Find enclosed a copy of a letter I have written to The Honourable Ellen Fairclough which I honestly and conscientiously believe is causing much difficulty across the country.

I do not know if there is a solution, but I really believe that some simpler formula could be devised and I bring it to your attention in the same spirit as I wrote the letter to Mrs. Fairclough.

Yours very truly,

Eldon M. Woolliams



Stamped: “Office of the Prime Minister, Aug 24, 1960”

House of Commons, Canada
502 Toronto General Trusts Bldg.,
Calgary, Alberta
August 23, 1960

Personal and Confidential

The Honourable Mrs. Ellen Fairclough,
Minister of Citizenship & Immigrations,
House of Commons,
Ottawa, Canada.

Dear Mrs. Fairclough: -

Re: Oriental Problem

My sympathy has always been with you Ellen as you have a most difficult portfolio, and in consequence, with this type of responsibility goes some unpopularity.

One of the main problems is the manner in which we treat Orientals. Is there not some easier formula which could be set up, rather than dealing with wives and relatives and questioning them in reference to their credentials, which only leads to a false hope and criticism of the Department of Citizenship and Immigration at your expense?

This is mentioned to you, not as criticism on my part, but as something which no doubt all of you have had in mind and mentioned only as a matter of goodwill to all.

Yours sincerely,

Eldon Woolliams


c.c. to: The Prime Minister of Canada.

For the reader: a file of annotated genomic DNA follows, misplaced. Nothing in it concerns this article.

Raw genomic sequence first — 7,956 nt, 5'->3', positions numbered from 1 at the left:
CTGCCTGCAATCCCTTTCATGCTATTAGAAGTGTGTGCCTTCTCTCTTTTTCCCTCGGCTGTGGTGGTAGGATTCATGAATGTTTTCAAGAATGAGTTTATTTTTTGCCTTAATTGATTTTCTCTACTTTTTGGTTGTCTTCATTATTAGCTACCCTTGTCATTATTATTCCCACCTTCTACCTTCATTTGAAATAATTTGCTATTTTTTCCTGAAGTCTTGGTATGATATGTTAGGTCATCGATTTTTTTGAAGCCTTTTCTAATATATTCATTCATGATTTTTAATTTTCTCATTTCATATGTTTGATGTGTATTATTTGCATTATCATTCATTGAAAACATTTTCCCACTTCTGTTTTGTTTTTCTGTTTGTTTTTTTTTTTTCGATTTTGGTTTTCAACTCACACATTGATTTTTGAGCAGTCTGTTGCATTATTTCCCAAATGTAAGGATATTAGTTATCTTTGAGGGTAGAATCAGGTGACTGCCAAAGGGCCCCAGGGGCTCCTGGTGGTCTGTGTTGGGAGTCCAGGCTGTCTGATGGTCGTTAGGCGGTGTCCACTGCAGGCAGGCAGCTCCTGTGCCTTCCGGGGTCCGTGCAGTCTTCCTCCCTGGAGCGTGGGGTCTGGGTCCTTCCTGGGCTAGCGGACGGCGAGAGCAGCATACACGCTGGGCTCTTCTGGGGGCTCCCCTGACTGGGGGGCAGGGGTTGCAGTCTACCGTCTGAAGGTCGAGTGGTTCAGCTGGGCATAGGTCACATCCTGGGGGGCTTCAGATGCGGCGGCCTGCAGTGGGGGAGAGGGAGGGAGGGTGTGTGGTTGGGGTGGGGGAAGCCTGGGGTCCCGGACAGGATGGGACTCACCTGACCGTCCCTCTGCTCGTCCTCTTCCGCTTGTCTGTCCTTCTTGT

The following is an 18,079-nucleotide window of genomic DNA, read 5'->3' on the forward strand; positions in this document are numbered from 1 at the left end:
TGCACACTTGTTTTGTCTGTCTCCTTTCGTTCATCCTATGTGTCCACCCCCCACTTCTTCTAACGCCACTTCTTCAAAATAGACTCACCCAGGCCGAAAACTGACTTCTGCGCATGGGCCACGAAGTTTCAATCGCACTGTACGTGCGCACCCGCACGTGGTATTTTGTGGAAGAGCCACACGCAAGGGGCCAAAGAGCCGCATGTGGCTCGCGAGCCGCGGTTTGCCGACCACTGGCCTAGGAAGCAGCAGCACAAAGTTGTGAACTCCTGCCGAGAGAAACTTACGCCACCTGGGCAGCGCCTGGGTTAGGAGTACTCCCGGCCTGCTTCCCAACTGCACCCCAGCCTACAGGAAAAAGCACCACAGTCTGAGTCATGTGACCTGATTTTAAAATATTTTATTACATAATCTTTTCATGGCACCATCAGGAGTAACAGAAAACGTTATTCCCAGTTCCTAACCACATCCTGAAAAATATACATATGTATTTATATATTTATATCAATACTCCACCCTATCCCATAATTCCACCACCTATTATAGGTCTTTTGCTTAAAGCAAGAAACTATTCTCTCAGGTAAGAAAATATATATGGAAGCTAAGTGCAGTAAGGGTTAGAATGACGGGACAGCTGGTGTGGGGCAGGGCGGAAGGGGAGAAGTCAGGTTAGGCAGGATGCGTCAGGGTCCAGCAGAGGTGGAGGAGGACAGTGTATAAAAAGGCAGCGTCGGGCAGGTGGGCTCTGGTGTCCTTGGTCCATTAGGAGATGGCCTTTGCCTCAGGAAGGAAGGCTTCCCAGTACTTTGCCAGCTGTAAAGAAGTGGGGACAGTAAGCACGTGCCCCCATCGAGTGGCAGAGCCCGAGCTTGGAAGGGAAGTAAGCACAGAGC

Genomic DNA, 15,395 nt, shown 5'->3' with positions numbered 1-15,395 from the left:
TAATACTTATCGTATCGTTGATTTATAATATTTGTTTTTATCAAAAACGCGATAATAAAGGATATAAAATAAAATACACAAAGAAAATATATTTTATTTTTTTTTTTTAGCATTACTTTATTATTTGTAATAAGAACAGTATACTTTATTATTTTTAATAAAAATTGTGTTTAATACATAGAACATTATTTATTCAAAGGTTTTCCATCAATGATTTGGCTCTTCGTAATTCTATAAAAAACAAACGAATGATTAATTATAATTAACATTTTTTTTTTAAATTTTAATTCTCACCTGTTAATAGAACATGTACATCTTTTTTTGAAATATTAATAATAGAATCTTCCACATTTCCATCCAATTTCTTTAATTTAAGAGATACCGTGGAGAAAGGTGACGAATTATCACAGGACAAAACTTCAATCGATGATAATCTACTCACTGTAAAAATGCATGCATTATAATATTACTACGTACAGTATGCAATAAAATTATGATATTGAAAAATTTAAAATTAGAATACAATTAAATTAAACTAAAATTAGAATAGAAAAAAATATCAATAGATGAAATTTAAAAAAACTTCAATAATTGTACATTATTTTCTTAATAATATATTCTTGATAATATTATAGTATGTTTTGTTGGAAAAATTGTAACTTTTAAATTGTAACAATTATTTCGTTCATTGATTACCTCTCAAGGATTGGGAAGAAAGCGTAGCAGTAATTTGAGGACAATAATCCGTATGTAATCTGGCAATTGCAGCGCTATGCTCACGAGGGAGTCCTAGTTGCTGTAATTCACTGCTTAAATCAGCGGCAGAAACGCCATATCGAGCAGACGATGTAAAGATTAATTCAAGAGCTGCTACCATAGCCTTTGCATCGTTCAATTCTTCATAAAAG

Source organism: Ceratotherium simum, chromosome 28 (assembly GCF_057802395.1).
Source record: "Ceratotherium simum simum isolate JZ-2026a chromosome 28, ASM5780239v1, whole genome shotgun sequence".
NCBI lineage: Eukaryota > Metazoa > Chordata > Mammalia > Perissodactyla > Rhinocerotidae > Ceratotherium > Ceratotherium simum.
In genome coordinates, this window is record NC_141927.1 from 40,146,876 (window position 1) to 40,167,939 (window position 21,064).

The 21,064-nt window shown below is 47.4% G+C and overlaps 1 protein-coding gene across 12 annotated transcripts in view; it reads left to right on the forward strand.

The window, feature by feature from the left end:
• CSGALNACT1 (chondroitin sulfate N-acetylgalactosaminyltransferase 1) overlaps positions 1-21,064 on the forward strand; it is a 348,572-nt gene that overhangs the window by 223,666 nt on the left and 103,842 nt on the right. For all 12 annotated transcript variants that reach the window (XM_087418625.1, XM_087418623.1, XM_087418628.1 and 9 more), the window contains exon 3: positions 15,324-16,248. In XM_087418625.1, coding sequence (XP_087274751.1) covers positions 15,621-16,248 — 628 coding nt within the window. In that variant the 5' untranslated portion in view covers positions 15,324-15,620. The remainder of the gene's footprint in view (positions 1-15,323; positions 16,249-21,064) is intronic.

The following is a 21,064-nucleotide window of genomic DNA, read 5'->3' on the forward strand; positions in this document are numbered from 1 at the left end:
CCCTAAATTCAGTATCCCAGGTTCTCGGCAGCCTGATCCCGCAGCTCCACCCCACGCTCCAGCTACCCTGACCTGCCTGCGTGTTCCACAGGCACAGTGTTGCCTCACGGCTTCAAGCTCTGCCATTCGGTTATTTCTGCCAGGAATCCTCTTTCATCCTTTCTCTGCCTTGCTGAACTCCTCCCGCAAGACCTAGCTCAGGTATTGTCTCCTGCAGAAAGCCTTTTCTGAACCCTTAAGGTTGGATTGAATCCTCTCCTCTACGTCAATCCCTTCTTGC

[Handwritten Note]

Jan. 12, 1960

354 x 312 C+I

Mr. P.M.

I would like to plant a seed – for thought:

A Royal Commission on Citizenship and Immigration

The Committee should meet during 1960 Session. It’s [sic] recommendation could be for a Royal Commission

If set up in, say, June or September 1960, it could not report before 1962 any legislation could only be subsequent to the next election.

Front of postcard: “Flamboyant Tree, Barbado”

Reverse: Tuck’s Postcard

Air Mail

Rt. Hon + Mrs. J.G. Diefenbaker

24 Sussex Dr.

Ottawa, Ont

Stamped:  Office of the Prime Minister, Apr 20 1963, Ottawa


It seems a long way from home but we are gradually unwinding and getting a rest. Will see you next week. 


Ellen Fairclough.

Hamilton, Ont.

April 9, 1964

Stamped: “Seen by John G. Diefenbaker”

Dear John,

We all worked like dogs down here but to no avail. I am so sorry I could not hold Hamilton West for you but I’m afraid it was a lost cause from the start. Peculiarly enough I thought we were winning but the people must have been kidding me. Even yesterday, on my rounds of the polls, I was sure I was winning.

I do want to thank you warmly for giving me the opportunity to serve in your Cabinet. It was an unforgettable experience and one I shall always cherish.

I am leaving tomorrow for a holiday in Barbados. I arranged this in January and the reservations cannot

25 Stanley Avenue, 

Hamilton, Ontario
September 9, 1963

Dear John,

No doubt you have wondered if I crawled in a hole or something and I do apologize for not having written before this.

I had intended to come down to Ottawa during the summer session but have had rather a hectic few months about which I shall tell you. The other day I met Mrs. Freeman in a Department store and when she told me Olive had been asking for me I really felt very guilty indeed.

About the first week in June I went into hospital for a check-up, the result of which was that I went back again for surgery the last week of June. I had amazing success with my recovery but, of course, it takes quite a bit out of one even under the best of circumstances.

The job of clearing out three offices and my bed-sitting room at the Chateau was a little more than I had bargained for. I have most of the stuff put away now but was amazed at what I had accumulated (it cost me $250 to have it moved to Hamilton). Gordon said “Thank goodness you didn’t have an apartment or a house,” to which I said “amen.”